With so many games and apps to update, consumers tend to fall back on the magic "Update All" button, failing to notice (or care) about the new features unless they're negatively impacted by them. Worse, if you look at the "Recent changes" section of many apps, it often simply says "What's new: Bug fixes". It's surprising that there isn't more consumer demand for openness here, though I suspect it's only going to take one major breach (that app which asks for a few too many permissions, and then turns itself malicious on a time-bombed date) before there's a call for clarity in patches.

Customers can also become riled when you remove features with a patch. This is particularly challenging when you're dealing with consumer electronics: in the pre-connected age, the device you bought would continue to function in the same way until the day it died. These days, features can be easily removed or deprecated on a business whim. For example, people who bought a first or second-generation Apple TV were able to watch YouTube through their TV, but Apple decided to remove the YouTube channel from these devices rather than convert it to support the latest YouTube API version.

Another annoyance is when features are added which are perceived to have more business benefit than consumer benefit. In recent years, Diablo 3 and SimCity have both aggravated PC gamers by requiring an internet connection even for their single-player game modes, compounded by flaky game servers during launch week which prevented players from being able to access the game that they'd purchased.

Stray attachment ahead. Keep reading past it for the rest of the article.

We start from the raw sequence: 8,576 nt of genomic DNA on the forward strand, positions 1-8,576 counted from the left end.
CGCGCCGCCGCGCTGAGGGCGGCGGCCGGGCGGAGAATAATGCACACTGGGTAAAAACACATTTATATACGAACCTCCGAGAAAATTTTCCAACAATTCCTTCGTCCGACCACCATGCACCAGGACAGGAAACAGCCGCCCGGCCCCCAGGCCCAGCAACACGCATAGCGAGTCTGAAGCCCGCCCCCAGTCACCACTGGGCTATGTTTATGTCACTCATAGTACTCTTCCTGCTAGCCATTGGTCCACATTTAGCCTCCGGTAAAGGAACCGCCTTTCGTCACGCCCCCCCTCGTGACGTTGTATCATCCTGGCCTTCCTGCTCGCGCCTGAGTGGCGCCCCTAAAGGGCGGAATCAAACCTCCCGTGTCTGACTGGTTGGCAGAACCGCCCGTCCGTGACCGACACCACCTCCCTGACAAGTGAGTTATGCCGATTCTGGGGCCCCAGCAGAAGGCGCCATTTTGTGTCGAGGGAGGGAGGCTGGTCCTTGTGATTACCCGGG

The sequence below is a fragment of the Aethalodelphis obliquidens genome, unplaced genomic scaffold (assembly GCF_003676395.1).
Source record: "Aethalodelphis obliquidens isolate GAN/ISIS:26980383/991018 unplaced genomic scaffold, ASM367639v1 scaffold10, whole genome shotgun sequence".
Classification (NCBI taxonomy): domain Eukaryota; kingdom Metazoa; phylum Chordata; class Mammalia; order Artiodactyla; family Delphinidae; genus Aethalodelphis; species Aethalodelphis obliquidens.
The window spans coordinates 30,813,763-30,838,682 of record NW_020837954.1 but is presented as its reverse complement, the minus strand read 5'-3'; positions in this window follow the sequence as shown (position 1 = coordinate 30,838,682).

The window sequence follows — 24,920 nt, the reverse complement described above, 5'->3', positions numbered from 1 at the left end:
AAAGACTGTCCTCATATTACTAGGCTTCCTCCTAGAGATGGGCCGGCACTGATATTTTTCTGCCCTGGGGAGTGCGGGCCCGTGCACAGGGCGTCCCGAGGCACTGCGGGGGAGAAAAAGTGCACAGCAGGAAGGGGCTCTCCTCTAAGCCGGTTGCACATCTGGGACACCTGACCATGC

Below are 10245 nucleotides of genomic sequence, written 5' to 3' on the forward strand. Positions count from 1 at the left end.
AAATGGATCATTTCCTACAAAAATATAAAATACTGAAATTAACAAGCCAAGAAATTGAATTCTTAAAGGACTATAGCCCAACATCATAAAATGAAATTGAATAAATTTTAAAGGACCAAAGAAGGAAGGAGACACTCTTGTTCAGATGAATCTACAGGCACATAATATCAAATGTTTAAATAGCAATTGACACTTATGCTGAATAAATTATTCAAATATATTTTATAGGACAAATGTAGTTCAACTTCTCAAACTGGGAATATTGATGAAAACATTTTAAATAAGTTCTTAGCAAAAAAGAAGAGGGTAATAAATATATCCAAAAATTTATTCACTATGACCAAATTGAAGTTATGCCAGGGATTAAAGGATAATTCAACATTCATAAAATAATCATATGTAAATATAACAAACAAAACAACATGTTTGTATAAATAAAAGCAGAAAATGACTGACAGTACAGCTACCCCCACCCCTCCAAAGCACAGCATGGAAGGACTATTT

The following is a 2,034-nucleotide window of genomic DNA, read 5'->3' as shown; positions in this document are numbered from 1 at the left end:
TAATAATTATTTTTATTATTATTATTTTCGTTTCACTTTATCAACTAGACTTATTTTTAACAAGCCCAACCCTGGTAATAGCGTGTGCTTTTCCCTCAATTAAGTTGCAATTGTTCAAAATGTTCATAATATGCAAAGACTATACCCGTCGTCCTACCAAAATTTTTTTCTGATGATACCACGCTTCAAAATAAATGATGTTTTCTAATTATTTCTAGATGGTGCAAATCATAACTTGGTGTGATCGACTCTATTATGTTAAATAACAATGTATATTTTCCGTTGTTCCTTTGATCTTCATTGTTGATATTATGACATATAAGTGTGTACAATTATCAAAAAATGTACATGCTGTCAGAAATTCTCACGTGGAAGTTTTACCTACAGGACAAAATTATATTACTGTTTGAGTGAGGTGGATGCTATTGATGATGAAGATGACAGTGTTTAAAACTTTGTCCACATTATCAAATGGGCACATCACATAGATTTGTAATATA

And sometimes, customers are just too comfortable with their current lot. Microsoft discovered this in the worst possible way when they announced their Xbox One console at the E3 2013 games conference. Its plans for a focus on digital downloads and disc-less gameplay were similar to what PC users have been happy with for years, but the implied loss of other features (an inability to buy or sell second-hand games, or lend games to friends) was too much to bear for Xbox fans, who rebelled and forced a rethink. (And not just for Microsoft - it's rumoured that Sony were to announce very similar features for the Playstation 4 the following day, but instead flipped their position to take advantage of the backlash against Microsoft.)

The current state of play

Thirty years after ET, has there been a noticeable shift in quality? If we remove the obvious technological improvements (such as graphic), the answer seems to be: not really. The recent Lego Jurassic World tie-in game was criticised by some reviewers for being bug-ridden and rushed to release alongside the movie, exactly as Atari did all those years ago. The main difference now is that if companies want to do something to fix this, patching gives them the ability to do so.

But it can be something of a paradox. The ongoing saga of Batman: Arkham Knight (the PC version being pulled from shelves shortly after release due to massive performance problems) is the perfect example of this. On the one hand, it's great that Warner Brothers are going to be able to address the issues and release a (sizable) patch straight to the desktops of affected gamers. But on the other hand, if we were still in the 80s or 90s, would the company have been forced to adopt a "right-first-time" approach? Indeed, there are plenty of conspiracy theories (apparently reinforced by sources within WB) suggesting that the company were well aware with the PC version's problems, but chose to release-then-withdraw rather than delaying the release, presumably to technically fulfill some contractual obligation.